Buzz: When Marrone took over after the 2008 season, Syracuse hadn't had a winning record since 2001. Marrone led the Orange to eight victories in 2010 and things were looking up. But Syracuse slipped back to five wins last season, when the Big East might have been as down as it ever has been. The league doesn't look all that strong this season, either, so Marrone will be feeling the heat if he can't get Syracuse on the plus side of .500. The offense was lacking last season, putting too much pressure on a defense that eventually crumbled. Syracuse allowed at least 27 points in each of its final five games and at least 30 in each of its last three games. The offense looks as if it will lack playmakers again, which bodes ill. This will be the final season for Syracuse in the Big East as it prepares for a move to the much tougher ACC.
8. Danny Hope, Purdue
Record: 16-21 in three seasons. One bowl (1-0).
Buzz: While he received a contract extension in December after leading the Boilermakers to a victory in the Little Caesars Pizza Bowl, Hope wouldn't survive a three- or four-win season in 2012. The non-conference schedule is such that Purdue should go 3-1 in that portion of the season, so it really shouldn't be all that hard to get to another bowl.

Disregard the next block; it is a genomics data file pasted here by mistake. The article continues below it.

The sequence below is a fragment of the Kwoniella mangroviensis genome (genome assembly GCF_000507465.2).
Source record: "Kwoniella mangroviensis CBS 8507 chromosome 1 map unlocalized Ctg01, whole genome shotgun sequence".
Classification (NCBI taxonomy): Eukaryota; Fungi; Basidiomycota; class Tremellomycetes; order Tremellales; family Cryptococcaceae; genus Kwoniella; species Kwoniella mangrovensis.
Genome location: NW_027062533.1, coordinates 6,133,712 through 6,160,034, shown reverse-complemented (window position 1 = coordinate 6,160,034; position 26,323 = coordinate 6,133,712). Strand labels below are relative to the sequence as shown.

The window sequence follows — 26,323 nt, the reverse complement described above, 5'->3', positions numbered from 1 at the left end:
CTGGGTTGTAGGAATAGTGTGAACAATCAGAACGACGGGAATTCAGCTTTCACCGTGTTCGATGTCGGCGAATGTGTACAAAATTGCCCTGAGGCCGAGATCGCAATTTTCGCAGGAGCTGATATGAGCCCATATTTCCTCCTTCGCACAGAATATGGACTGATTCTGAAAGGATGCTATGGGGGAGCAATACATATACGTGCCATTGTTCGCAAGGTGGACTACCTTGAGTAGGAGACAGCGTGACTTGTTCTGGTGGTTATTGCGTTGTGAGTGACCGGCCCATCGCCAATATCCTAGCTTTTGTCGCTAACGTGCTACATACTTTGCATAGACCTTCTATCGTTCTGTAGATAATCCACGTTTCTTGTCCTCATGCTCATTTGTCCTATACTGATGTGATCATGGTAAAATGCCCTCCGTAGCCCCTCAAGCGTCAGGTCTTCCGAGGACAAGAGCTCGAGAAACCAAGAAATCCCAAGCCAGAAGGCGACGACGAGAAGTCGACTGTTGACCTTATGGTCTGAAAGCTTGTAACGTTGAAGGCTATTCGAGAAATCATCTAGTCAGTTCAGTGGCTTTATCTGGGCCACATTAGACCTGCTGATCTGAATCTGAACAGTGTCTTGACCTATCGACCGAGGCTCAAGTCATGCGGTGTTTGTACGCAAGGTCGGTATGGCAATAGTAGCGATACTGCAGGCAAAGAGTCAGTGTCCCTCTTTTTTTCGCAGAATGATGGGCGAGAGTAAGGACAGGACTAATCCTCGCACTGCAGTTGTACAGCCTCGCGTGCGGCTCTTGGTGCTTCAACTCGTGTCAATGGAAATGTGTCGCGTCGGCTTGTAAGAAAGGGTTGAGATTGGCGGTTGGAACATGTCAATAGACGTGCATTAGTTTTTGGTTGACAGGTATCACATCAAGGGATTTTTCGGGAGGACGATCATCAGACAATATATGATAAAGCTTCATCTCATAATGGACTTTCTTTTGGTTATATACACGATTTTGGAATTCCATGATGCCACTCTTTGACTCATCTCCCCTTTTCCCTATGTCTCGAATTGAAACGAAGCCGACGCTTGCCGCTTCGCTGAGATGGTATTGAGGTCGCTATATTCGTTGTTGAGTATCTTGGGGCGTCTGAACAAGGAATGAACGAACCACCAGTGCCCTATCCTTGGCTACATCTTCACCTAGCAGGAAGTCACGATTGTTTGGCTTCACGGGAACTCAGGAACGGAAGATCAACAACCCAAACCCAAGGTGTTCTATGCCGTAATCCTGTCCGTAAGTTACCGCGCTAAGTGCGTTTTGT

7. Mike Price, UTEP
Record: 45-52 in eight seasons. Three bowls (0-3).
Buzz: The Miners haven't been horrible under Price of late, just mediocre. UTEP won eight games in each of Price's first two seasons, but the Miners have won either four or five in every season but one in the past six seasons. Not surprisingly, the offenses have been strong under Price, an offensive guru. But the defenses have been bad. One thing that might be saving Price: UTEP isn't exactly a school with a great football tradition. The Miners have won at least eight games only five times since 1956 – and two of those seasons were under Price. UTEP plays Oklahoma and Wisconsin in the first month of the season and returns just four defensive starters, so this easily could be another under-.500 season.
6. Randy Edsall, Maryland
Record: 2-10 in one season.